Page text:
At the end of October, we wrote a newsletter talking about the unusual 3-month decline seen in the S&P 500 in August, September and October. You can read that full report here. The basic message in that report was that we believe that the market narrative had shifted overwhelmingly to interest rates, inflation and the Federal Reserve (Fed). Economic performance, such as strong employment, decent corporate earnings and a robust Gross Domestic Product (GDP) for the third quarter of 2023 didn’t seem to matter. Bonds also continued their slide during those three months, this after a terrible year for fixed income in 2022. The bond recovery we had been expecting wasn’t showing up. Investors were justifiably frustrated by the end of October.
Then came November and the Fed had its monetary policy meeting and the overall picture improved. The Fed decided to hold interest rates at current levels, with no increase. During their press conference, the Fed illustrated that inflation appeared to be moving in the right direction and that further rate increases may not be needed. This was a relief to markets which was then further supported by the October Consumer Price Index (CPI) reading of +3.2%…down from the +3.7% amount in September. Granted 3.2% is still well above the Fed target of +2.0%, but a -0.5% drop from September seemed encouraging. Markets responded to this in a very positive way. From the low point at the end of October, to month-end November, the S&P 500 was up about 10%. Bonds also responded favorably with the Bloomberg Aggregate Index up about 4.6%. Not as strong as stocks, but a respectable run for fixed income. Why is this, and what do we think happened?
If we were right about what was happening in August, September and October that the market narrative was fixed on interest rates, inflation and the Fed, then what changed? We believe that markets were unwilling to see the improvement seen with inflation since the Fed started raising rates and trying to cool the economy. Yes, September inflation came in at +3.7% and that was a disappointment, but that level is still miles away from the +9.1% inflation seen in June 2022. We believe the economy is slowing and that the evidence was that the Fed was winning their battle with inflation. The Fed left, and continues leave, the door open to further rate increases and we believe the markets were somewhat convinced that another rate increase was coming. But the better October inflation reading, and the more positive November Fed press conference seems to have shifted the markets to thinking we will not see another rate hike. Rates don’t have to go down for markets to start being more bullish, but they definitely can’t go up. Thus, we believe the market narrative has shifted to one where we likely won’t see another interest rate increase, inflation has moderated and the idea of interest rate reductions in 2024 is looking more likely. This shift has started the investment buying in both stocks and bonds that has created the November rally. The story then got even stronger with Fed December meeting on the 12th and 13th where the conclusion continued to be that inflation was improving, rate increases were likely not necessary and, to the surprise of many, the idea of interest rate cuts was actually mentioned. We believe this further supports the market narrative shift away from inflation, interest rates and the Fed.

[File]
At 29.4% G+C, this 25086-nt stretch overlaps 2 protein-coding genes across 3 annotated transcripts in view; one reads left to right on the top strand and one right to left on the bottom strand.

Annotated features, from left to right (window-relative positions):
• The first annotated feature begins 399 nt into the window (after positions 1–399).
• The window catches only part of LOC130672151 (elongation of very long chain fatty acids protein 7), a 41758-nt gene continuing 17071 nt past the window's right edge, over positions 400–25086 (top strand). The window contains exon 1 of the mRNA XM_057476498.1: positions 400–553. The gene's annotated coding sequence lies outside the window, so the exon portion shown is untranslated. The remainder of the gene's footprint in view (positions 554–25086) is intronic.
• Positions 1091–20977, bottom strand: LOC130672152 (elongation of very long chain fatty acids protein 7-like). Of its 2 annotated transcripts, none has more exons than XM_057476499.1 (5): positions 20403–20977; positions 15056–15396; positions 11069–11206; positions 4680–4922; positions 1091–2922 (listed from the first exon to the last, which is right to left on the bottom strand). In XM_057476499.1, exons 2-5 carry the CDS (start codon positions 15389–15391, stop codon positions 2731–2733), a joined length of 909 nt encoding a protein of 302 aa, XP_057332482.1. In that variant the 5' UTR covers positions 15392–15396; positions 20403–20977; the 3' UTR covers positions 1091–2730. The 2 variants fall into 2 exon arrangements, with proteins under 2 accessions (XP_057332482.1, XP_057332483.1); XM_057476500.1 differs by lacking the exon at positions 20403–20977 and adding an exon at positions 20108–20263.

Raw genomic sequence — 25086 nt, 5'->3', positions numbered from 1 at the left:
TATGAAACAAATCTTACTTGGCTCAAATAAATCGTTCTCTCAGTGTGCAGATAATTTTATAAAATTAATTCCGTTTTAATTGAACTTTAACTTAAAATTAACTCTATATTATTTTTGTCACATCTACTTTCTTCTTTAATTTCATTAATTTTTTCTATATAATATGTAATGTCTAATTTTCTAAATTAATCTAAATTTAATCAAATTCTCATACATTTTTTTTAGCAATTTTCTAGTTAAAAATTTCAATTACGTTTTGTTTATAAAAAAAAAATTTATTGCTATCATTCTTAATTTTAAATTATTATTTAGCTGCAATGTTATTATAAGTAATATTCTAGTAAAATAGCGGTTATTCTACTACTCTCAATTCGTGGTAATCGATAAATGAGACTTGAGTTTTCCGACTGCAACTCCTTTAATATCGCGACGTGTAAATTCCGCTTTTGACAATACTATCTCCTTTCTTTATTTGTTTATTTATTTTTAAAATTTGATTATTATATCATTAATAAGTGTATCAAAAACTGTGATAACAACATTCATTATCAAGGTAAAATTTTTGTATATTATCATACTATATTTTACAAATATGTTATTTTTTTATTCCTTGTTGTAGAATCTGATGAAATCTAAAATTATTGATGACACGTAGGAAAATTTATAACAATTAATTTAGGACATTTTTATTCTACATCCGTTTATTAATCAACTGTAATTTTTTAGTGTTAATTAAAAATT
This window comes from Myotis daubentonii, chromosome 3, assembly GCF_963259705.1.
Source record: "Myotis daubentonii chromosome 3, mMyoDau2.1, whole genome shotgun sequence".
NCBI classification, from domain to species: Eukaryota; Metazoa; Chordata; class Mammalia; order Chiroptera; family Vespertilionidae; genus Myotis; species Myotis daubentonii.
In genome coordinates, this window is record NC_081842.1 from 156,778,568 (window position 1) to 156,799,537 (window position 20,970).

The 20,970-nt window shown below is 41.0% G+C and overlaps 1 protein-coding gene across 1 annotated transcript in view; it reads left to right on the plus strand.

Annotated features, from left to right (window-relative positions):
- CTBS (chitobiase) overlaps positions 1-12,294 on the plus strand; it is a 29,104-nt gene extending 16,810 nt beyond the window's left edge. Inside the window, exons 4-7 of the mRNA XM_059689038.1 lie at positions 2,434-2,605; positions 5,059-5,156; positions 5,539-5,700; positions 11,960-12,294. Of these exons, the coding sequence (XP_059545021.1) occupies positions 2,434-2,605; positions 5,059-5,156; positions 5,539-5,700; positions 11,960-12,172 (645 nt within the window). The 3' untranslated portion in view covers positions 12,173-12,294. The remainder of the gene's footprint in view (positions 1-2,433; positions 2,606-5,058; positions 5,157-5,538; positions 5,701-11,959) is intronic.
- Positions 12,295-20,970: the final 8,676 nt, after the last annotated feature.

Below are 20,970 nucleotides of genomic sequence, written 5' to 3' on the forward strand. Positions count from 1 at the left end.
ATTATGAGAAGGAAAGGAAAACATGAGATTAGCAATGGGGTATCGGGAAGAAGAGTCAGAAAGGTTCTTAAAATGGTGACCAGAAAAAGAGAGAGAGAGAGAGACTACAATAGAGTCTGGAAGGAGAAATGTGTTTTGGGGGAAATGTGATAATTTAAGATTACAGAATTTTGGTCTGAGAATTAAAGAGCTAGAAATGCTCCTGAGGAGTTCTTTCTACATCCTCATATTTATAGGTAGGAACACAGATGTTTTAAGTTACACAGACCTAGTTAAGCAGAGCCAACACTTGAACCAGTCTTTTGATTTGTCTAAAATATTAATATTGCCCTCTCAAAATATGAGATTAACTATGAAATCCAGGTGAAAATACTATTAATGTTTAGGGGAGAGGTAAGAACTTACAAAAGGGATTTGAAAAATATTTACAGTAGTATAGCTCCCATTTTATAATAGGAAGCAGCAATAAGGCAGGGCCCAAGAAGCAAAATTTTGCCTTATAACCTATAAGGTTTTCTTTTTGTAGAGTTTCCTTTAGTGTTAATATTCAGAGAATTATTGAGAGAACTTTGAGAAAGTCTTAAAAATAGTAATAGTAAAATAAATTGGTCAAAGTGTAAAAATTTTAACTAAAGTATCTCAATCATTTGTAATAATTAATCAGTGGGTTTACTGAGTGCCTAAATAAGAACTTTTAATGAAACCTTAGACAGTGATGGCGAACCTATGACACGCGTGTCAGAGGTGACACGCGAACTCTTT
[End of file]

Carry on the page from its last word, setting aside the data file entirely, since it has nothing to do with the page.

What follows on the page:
The second estimate for the third quarter GDP came in at +5.2% an increase from the initial estimate of +4.9%. This is a very strong GDP reading for an advanced economy like we have in the U.S. It doesn’t indicate that the Fed’s interest rate increases have slowed the economy and that does detract from the overall sentiment of lowering inflation. But we believe that the manufacturing recovery happening in the U.S., along with strong employment numbers, and increasing wages is enough to push GDP up even though we are seeing price pressures reduced. There’s no guarantee we will get inflation back to the 2.0% Fed target, or that we won’t see recessionary pressures, but the overall story does seem to be improving. The Fed is rightfully concerned that if they start lowering rates too soon or too quickly, inflation will ramp back up. But clearly, they are thinking about rate cuts and how to start moving rates closer to normal. This is the new narrative from our view. If the market continues to think we are beating inflation and we will manage the so-called soft landing of breaking inflation without a recession, then markets will continue to go up. We could see a full recovery back to 2021 levels during 2024. But, the risk here is that inflation doesn’t slow as expected and rates get held higher for longer, or worse yet, another rate increase happens and then all bets are off with what the market will do. Our base case is that we think this new narrative is closer to reality and that we can execute the soft landing. The underlying economy is strong as outlined in the last newsletter and we believe the Fed is winning the inflation battle. The November press conference did some of the reassuring we stated needed to occur and then continued that same reassurance in December. Although it won’t be a straight line up, we think the markets from here will continue to improve for both stocks and bonds. The story is getting better, and we believe the markets are finally starting to believe it.
All the best,